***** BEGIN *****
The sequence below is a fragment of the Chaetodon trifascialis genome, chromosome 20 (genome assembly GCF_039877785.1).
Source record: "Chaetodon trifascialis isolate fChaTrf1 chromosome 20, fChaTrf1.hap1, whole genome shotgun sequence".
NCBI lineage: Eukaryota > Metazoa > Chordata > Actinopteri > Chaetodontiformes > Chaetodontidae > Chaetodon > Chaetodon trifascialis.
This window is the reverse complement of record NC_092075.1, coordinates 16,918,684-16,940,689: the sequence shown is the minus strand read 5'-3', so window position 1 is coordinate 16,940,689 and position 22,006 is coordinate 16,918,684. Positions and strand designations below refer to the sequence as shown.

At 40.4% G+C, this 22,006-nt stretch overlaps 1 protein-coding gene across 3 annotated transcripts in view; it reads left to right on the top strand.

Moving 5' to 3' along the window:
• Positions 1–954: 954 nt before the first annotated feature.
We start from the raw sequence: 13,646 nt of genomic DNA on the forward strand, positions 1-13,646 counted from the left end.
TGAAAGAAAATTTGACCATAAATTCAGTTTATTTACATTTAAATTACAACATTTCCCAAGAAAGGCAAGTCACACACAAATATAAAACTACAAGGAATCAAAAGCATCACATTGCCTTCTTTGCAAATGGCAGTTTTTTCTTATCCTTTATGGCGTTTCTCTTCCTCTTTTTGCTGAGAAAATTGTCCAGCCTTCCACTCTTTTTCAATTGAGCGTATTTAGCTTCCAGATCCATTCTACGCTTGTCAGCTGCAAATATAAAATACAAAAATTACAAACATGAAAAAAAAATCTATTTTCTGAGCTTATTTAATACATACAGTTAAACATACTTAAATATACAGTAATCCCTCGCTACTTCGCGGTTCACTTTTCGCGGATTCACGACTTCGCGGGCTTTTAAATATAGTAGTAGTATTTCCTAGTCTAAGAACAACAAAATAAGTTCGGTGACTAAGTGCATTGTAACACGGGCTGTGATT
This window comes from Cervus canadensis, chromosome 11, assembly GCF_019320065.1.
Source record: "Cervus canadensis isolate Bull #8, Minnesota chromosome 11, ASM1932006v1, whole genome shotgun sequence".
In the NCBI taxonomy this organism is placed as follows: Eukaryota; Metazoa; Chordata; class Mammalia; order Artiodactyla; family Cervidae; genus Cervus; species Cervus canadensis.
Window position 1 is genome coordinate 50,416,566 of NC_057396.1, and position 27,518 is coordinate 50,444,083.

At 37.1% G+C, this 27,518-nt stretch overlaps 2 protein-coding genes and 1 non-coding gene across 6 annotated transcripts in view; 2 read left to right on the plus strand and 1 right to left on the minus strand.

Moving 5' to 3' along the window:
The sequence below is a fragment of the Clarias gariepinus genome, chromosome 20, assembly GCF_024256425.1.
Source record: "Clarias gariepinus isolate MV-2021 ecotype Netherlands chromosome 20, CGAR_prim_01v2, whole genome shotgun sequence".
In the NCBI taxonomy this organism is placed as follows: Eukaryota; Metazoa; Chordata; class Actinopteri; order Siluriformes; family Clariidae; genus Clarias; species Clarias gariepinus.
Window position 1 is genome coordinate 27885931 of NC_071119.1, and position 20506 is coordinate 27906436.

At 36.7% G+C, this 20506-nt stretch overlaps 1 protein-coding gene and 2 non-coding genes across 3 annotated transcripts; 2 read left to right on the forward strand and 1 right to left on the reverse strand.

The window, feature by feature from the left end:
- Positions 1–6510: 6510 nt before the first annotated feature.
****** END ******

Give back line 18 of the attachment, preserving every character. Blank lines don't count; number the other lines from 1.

In the NCBI taxonomy this organism is placed as follows: Eukaryota; Metazoa; Chordata; class Actinopteri; order Siluriformes; family Clariidae; genus Clarias; species Clarias gariepinus.